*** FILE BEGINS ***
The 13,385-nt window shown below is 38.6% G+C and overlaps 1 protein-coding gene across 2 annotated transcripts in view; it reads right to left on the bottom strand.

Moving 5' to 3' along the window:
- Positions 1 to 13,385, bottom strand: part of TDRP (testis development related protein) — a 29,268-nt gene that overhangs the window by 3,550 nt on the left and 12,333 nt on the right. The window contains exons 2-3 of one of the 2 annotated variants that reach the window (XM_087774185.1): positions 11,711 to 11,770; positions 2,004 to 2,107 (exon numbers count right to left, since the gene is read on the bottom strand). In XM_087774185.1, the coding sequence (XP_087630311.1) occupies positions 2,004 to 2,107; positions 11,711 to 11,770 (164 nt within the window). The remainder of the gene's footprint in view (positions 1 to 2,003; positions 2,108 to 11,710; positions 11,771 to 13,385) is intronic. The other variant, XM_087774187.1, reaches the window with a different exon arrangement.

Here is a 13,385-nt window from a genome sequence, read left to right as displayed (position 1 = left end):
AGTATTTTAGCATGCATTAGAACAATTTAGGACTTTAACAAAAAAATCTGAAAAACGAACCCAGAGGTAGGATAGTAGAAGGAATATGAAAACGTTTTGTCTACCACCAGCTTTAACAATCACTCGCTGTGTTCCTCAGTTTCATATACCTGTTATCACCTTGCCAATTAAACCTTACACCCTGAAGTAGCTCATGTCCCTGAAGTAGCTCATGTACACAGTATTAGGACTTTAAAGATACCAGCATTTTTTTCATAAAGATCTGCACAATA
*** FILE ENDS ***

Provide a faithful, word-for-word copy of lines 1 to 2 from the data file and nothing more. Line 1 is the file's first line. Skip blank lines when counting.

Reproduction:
The 13,385-nt window shown below is 38.6% G+C and overlaps 1 protein-coding gene across 2 annotated transcripts in view; it reads right to left on the bottom strand.

Moving 5' to 3' along the window: